A Sad Research Topic
Most days I talk about how I wish I didn’t study AIDS because I think it’s an overdone topic receiving too much attention when there are other problems with wider impacts affecting rural Africa. But, honestly, there’s another reason why I wish I studied something else: AIDS is sad. Interviewing people sick with AIDS is sad. Quite obviously, they’re dying.
In the fall of 2007, I was typing a transcript of a translated interview and could not help but cry: the transcript was littered with “[respondent coughs]” — and this was a woman who had yet to receive antiretroviral treatment, despite its then-recent rollout to the rural area where she lived. Though she was sick, when asked to choose between the government offering her village more AIDS services or something else, she talked about how it was really important for the village to get a borehole because it would protect everyone.
Today, the NY Times posted another reminder about how sad AIDS is:
Thembi Ngubane, South African AIDS Activist, Dies at 24
Ngubane fought a very public battle against HIV.
”Hi, this is Thembi,” began the diaries. ”Every morning when I wake up I run off to my drawer, take out the mirror and look at myself. Then I start to do my prayer. I say it every day every time when I am feeling angry.”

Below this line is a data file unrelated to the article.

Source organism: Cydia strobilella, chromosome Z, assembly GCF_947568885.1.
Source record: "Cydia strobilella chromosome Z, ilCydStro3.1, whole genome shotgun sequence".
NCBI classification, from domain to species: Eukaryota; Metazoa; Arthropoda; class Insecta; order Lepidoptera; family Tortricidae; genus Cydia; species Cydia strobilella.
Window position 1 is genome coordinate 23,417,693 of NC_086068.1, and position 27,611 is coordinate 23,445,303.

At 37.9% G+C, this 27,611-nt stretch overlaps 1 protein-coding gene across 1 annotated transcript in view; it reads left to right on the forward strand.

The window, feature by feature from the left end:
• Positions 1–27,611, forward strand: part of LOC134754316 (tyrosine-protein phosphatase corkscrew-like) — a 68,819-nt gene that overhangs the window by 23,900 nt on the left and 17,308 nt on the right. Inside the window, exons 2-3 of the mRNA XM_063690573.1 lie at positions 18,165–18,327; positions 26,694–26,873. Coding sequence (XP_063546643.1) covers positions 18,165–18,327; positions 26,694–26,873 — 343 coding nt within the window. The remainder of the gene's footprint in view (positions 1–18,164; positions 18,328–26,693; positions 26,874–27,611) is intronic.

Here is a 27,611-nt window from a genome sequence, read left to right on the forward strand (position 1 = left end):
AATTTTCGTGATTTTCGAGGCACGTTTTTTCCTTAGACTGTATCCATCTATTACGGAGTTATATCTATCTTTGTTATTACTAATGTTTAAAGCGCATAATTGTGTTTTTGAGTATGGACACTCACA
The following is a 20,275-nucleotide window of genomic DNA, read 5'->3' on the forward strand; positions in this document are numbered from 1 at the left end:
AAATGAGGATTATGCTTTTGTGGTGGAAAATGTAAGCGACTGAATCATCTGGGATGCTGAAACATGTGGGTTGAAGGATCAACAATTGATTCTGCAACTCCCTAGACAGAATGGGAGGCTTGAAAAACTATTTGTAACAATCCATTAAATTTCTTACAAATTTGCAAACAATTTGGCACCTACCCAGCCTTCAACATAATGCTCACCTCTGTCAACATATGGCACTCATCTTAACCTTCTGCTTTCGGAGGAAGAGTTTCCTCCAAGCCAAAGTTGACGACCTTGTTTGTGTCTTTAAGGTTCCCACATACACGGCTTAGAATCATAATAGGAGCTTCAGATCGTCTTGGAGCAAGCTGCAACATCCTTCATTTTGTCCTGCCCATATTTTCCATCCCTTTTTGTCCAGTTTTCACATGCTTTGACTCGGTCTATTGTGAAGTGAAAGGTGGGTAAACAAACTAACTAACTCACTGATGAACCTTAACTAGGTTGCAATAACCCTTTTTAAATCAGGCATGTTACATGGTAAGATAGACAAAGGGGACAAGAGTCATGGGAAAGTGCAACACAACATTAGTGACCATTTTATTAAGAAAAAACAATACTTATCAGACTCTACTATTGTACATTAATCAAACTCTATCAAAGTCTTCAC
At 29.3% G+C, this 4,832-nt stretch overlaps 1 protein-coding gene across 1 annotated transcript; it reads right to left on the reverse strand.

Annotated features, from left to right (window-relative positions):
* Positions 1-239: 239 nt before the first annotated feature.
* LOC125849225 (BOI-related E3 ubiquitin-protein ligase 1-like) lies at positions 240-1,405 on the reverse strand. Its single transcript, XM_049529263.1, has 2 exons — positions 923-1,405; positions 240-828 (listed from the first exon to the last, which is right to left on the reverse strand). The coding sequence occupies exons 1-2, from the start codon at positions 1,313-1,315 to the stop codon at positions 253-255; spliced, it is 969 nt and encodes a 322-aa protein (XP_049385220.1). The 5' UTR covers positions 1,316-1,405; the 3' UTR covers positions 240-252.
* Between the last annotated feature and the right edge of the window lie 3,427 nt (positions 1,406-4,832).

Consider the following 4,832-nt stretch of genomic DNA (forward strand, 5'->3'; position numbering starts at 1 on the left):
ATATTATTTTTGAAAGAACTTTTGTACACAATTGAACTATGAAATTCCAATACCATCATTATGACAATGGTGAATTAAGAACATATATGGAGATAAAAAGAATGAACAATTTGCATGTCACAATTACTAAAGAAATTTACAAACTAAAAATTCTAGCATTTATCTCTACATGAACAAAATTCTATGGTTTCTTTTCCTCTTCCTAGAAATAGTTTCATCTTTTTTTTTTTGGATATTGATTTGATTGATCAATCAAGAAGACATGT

”I say, ‘Hello HIV, you trespasser. You are in my body, you have to obey their rules. you have to respect me and if you don’t hurt me, I won’t hurt you. You mind your business and I will mind mine and I will give you a ticket when your time comes,” she said.
Ngubane was 19 when she was given a tape recorder to make an audio diary about living with HIV in a country where nearly one third of young women are infected with the virus. Few families have been left unscathed by the epidemic and yet the stigma remains so strong that many people are too scared to tell even their closest family and friends.